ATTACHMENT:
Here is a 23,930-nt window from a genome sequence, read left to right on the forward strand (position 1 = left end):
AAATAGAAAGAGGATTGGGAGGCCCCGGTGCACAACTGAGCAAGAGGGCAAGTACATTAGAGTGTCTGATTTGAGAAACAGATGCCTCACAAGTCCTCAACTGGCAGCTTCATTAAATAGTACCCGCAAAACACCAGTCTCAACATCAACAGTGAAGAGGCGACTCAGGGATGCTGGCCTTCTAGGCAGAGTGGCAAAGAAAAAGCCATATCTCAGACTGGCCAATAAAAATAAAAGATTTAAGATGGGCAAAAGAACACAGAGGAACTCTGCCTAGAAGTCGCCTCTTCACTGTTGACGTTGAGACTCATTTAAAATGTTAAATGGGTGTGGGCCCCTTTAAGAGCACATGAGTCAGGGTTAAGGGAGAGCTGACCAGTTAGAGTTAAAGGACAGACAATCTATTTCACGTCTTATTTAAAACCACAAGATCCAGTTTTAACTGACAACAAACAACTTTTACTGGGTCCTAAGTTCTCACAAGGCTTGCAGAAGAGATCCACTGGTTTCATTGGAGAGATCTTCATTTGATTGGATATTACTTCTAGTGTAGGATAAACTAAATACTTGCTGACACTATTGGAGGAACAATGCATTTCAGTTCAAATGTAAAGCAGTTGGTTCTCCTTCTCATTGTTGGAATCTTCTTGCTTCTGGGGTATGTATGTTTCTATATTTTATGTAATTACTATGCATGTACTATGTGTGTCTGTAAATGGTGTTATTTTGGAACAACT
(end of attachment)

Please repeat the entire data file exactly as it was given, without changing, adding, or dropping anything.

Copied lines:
Here is a 23,930-nt window from a genome sequence, read left to right on the forward strand (position 1 = left end):
AAATAGAAAGAGGATTGGGAGGCCCCGGTGCACAACTGAGCAAGAGGGCAAGTACATTAGAGTGTCTGATTTGAGAAACAGATGCCTCACAAGTCCTCAACTGGCAGCTTCATTAAATAGTACCCGCAAAACACCAGTCTCAACATCAACAGTGAAGAGGCGACTCAGGGATGCTGGCCTTCTAGGCAGAGTGGCAAAGAAAAAGCCATATCTCAGACTGGCCAATAAAAATAAAAGATTTAAGATGGGCAAAAGAACACAGAGGAACTCTGCCTAGAAGTCGCCTCTTCACTGTTGACGTTGAGACTCATTTAAAATGTTAAATGGGTGTGGGCCCCTTTAAGAGCACATGAGTCAGGGTTAAGGGAGAGCTGACCAGTTAGAGTTAAAGGACAGACAATCTATTTCACGTCTTATTTAAAACCACAAGATCCAGTTTTAACTGACAACAAACAACTTTTACTGGGTCCTAAGTTCTCACAAGGCTTGCAGAAGAGATCCACTGGTTTCATTGGAGAGATCTTCATTTGATTGGATATTACTTCTAGTGTAGGATAAACTAAATACTTGCTGACACTATTGGAGGAACAATGCATTTCAGTTCAAATGTAAAGCAGTTGGTTCTCCTTCTCATTGTTGGAATCTTCTTGCTTCTGGGGTATGTATGTTTCTATATTTTATGTAATTACTATGCATGTACTATGTGTGTCTGTAAATGGTGTTATTTTGGAACAACT